Host inflammatory immune responses to oral microbiota are tightly regulated by multiple pro-inflammatory and anti-inflammatory mechanisms. The balance of there two activities ensures a state of immune homeostasis which is critical for protecting against microbial invasion and avoiding subsequent collateral tissue damages. To limit the ferocity of inflammation, a number of established pathways exist that dampen the innate immune response. Our recent publication has demonstrated a novel role for serum- and glucocorticoid- inducible kinase 1 (SGK1), a serine/threonine kinase associated with the PI3K pathway, in restraining the production of E. coil LPS-mediated pro-inflammatory cytokine production in human monocytes. Preliminary data for this application show that SGK1 is phospho-activated in human monocytes in response to challenge with multiple oral bacteria. Using P. gingivalis and F. nucleatum, well-established model oral organisms for the investigation of host- pathogen interactions in the periodontium, we show that inhibition of SGK1 robustly enhances the production of pro-inflammatory cytokines (TNF, IL-12, IL-6, IL-1?, IL-8), a result also confirmed by using Cre-loxP-mediated SGK1 knockout mice. Moreover, combination of Pg and Fn exhibits synergistic effects on the production of pro- inflammatory cytokine production in human monocytes. In addition, the anti-inflammatory role for SGK1 was validated by our preliminary in vivo evidence showing that systemic administration of the SGK1 inhibitor, EMD638683, elevated infiltration of neutrophils and macrophages into the gingival tissues and aggravated the severity of alveolar bone resorption in mice orally infected with P. gingivalis. These data strongly suggest that SGK1 is critical for limiting the magnitude of the pro-inflammatory response to oral bacterial communities, and in the absence of SGK1, destructive inflammatory responses are exacerbated. Thus, we propose that stimulation of this endogenous anti-inflammatory pathway in the host will help limit or prevent oral bacteria-induced tissue destruction. The specific hypothesis to be tested in this application is that in the context of P. gingivalis and/or F. nucleatum challenge, SGK1 constrains the production of pro-inflammatory cytokines; down-regulates recruitment of inflammatory cells to the periodontium; and in turn protects against alveolar bone loss through downstream modification of inflammatory signaling molecules including Nedd4-2, MKP-1, and TAK1, which ultimately converge on NF-?B. We will challenge this hypothesis with three specific Aims: (i) To characterize SGK1 as an innate immune suppressor of inflammatory responses in vitro; (ii) To elucidate the signaling mechanisms by which SGK1 controls host inflammatory responses; and (iii) To establish the in vivo relevance of SGK1 in the control of host inflammation using mouse subcutaneous chamber and alveolar bone loss models. Successful completion of these studies will characterize, for the first time, the anti-inflammatory function of SGK1 in host inflammatory responses to oral bacteria, and elucidate the novel anti-inflammatory signaling network mediated by the SGK1-MKP1 module in the control of the inflammation progression.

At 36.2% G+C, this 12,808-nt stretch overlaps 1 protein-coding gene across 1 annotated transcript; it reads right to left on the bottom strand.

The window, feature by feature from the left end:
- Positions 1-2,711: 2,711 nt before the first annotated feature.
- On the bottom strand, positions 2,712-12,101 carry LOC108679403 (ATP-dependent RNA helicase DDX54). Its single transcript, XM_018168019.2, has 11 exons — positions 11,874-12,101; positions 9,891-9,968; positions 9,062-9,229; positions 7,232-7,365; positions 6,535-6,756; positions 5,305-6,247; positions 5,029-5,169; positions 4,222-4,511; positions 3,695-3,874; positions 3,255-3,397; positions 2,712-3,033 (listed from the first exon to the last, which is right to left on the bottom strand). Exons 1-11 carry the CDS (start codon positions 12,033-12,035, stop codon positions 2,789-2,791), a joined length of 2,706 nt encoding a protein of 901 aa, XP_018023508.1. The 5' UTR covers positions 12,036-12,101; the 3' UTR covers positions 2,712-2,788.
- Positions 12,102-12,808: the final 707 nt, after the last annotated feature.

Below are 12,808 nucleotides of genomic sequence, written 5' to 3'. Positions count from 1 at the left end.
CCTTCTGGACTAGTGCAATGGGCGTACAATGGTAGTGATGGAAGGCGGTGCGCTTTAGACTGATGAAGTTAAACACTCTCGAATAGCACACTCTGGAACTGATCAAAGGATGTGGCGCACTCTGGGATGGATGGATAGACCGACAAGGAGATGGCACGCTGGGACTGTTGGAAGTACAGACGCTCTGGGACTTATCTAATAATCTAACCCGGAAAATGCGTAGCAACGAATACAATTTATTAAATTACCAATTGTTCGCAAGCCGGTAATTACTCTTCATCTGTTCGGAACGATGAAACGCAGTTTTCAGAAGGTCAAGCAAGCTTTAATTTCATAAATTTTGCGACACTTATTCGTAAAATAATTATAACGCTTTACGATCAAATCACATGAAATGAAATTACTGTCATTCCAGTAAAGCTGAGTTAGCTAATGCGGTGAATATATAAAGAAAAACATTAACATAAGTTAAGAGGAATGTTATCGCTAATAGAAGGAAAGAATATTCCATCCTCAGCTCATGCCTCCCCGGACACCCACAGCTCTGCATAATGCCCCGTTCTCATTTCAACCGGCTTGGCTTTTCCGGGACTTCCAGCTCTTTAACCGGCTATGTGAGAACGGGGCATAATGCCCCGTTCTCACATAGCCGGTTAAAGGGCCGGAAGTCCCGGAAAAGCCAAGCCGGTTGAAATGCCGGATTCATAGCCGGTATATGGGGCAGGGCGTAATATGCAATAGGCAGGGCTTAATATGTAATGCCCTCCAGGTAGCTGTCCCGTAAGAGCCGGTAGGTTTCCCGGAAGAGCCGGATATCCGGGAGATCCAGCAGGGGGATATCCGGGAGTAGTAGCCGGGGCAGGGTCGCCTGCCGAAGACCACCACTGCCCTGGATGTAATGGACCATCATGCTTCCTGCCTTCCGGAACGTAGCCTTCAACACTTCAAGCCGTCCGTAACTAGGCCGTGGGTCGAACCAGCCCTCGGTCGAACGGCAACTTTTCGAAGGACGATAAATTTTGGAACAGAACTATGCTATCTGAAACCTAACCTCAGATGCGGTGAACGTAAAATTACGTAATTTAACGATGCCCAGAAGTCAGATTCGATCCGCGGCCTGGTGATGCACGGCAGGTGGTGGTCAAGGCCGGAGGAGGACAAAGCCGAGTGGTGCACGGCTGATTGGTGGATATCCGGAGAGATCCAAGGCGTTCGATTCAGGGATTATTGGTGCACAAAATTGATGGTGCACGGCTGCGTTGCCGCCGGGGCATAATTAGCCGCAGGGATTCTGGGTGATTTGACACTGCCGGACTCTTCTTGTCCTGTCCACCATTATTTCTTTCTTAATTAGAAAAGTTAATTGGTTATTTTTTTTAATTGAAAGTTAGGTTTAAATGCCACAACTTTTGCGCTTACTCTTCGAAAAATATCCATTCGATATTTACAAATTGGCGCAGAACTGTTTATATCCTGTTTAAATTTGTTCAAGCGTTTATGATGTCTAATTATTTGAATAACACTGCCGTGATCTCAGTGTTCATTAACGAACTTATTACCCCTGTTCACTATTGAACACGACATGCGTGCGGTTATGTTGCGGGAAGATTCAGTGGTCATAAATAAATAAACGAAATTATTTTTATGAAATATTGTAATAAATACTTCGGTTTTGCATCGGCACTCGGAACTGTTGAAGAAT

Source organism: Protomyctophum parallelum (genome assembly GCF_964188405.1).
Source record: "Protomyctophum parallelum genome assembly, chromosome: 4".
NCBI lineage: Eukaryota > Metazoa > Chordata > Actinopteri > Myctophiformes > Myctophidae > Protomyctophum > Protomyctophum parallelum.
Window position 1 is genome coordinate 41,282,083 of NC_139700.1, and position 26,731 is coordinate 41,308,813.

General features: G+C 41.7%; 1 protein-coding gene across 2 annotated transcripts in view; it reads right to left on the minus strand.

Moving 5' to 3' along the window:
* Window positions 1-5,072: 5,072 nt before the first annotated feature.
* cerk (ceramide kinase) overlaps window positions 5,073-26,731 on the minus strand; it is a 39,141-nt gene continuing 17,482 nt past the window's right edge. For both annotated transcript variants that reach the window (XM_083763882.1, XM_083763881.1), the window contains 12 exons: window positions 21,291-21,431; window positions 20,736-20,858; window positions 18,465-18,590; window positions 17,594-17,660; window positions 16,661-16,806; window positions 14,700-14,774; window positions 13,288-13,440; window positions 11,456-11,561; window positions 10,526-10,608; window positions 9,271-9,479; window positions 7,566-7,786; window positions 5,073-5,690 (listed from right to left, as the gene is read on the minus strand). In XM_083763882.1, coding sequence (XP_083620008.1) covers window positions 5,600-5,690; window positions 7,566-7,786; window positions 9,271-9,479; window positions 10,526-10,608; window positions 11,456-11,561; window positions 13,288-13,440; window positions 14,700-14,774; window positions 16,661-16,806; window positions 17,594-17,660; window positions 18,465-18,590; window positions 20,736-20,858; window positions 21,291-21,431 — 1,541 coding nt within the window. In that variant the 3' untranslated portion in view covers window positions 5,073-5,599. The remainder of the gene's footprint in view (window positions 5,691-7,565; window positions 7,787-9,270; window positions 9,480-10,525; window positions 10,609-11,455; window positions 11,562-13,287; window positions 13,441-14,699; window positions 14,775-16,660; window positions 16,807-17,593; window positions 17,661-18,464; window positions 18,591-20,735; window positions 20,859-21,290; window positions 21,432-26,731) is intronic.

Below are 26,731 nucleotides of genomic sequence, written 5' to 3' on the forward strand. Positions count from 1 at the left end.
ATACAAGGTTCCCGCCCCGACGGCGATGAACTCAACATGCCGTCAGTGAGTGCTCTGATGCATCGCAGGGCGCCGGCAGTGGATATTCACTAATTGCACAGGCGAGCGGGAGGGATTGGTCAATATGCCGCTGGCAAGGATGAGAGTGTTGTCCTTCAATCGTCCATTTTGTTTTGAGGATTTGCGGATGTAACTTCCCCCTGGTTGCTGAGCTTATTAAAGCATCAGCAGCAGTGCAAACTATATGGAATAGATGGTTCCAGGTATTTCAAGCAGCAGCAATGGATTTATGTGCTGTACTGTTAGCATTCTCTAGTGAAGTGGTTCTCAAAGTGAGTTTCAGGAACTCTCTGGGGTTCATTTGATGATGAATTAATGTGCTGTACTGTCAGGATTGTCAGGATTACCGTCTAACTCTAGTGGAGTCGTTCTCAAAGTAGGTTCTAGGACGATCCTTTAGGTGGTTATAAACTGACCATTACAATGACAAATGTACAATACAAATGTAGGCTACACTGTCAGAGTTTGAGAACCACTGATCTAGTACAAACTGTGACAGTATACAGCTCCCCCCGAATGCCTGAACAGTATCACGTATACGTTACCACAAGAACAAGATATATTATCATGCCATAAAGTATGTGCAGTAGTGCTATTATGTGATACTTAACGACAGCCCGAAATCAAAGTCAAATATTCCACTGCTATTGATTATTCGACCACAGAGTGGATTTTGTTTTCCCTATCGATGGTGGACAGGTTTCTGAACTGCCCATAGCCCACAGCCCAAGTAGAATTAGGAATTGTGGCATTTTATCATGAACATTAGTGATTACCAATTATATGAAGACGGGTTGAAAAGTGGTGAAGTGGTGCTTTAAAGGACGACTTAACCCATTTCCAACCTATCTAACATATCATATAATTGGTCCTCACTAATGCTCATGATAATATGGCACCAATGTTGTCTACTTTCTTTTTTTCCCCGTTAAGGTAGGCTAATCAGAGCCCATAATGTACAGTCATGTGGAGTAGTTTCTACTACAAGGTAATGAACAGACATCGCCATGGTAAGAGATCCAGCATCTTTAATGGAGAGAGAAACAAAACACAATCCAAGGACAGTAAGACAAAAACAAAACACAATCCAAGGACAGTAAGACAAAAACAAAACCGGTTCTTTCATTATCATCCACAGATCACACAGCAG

Agency
National Institute of Health (NIH)
Institute
National Institute of General Medical Sciences (NIGMS)
Type
Exploratory Grants (P20)
Project #
1P20GM125504-01
Application #
9415574
Study Section
Special Emphasis Panel (ZGM1)
Project Start
Project End
Budget Start
2018-03-01
Budget End
2019-02-28
Support Year
1
Fiscal Year
2018
Total Cost
Indirect Cost
Name
University of Louisville
Department
Type
DUNS #
057588857
City
Louisville
State
KY
Country
United States
Zip Code
40292